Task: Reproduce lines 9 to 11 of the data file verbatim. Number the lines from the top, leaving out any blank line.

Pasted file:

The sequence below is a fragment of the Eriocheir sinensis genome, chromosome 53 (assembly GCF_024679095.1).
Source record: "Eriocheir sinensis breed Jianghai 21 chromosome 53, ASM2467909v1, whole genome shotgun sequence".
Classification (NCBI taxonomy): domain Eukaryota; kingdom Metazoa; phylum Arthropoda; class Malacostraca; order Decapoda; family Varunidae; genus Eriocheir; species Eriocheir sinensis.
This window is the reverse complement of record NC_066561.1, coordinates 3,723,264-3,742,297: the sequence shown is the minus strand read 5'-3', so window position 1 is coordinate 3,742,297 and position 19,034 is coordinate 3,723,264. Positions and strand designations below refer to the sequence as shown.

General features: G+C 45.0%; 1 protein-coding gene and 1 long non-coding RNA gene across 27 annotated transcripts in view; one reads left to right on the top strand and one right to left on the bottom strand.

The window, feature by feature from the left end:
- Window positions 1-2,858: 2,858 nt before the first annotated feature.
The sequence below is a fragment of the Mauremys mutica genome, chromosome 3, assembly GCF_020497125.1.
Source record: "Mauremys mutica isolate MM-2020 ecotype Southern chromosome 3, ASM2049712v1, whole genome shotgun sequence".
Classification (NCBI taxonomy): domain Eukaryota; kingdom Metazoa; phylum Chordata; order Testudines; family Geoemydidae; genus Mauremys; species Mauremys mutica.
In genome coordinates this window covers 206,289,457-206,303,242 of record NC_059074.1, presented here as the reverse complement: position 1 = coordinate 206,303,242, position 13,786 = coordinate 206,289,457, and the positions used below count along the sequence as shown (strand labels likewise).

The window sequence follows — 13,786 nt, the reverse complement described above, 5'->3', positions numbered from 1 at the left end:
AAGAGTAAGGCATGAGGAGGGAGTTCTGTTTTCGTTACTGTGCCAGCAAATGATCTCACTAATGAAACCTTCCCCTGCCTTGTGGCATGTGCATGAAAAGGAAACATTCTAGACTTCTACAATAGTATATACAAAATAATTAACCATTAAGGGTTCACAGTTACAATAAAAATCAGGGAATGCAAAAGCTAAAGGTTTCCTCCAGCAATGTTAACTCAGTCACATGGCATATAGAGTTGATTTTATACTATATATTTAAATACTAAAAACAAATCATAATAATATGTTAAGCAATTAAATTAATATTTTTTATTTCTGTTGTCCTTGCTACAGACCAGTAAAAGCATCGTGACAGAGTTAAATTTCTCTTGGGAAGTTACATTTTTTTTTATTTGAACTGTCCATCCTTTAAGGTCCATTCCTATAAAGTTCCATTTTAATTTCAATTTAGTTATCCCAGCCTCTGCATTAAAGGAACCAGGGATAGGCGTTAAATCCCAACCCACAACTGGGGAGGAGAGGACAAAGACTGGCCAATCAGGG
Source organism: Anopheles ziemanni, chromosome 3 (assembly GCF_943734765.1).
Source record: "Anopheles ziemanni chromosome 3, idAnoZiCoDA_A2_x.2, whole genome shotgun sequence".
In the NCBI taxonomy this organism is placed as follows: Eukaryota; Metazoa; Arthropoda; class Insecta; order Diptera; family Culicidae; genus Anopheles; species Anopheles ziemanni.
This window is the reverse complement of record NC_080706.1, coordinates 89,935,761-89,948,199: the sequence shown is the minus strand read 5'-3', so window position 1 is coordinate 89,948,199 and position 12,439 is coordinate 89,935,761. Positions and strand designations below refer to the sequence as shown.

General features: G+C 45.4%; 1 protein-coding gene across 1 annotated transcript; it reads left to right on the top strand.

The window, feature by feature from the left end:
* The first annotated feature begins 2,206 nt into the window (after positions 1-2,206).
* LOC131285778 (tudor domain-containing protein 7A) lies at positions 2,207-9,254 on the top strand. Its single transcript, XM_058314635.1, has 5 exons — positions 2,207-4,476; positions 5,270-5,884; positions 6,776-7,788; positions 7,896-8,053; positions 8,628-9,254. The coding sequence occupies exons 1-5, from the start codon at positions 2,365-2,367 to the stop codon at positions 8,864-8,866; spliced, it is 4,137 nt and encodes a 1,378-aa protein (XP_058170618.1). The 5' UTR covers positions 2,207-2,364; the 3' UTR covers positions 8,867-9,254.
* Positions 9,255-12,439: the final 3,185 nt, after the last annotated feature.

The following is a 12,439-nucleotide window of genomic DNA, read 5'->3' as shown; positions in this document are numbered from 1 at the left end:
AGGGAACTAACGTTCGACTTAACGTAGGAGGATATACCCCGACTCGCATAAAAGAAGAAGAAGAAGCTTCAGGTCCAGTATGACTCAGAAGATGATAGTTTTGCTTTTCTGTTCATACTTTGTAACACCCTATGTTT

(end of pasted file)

Source record: "Mauremys mutica isolate MM-2020 ecotype Southern chromosome 3, ASM2049712v1, whole genome shotgun sequence".
Classification (NCBI taxonomy): domain Eukaryota; kingdom Metazoa; phylum Chordata; order Testudines; family Geoemydidae; genus Mauremys; species Mauremys mutica.
In genome coordinates this window covers 206,289,457-206,303,242 of record NC_059074.1, presented here as the reverse complement: position 1 = coordinate 206,303,242, position 13,786 = coordinate 206,289,457, and the positions used below count along the sequence as shown (strand labels likewise).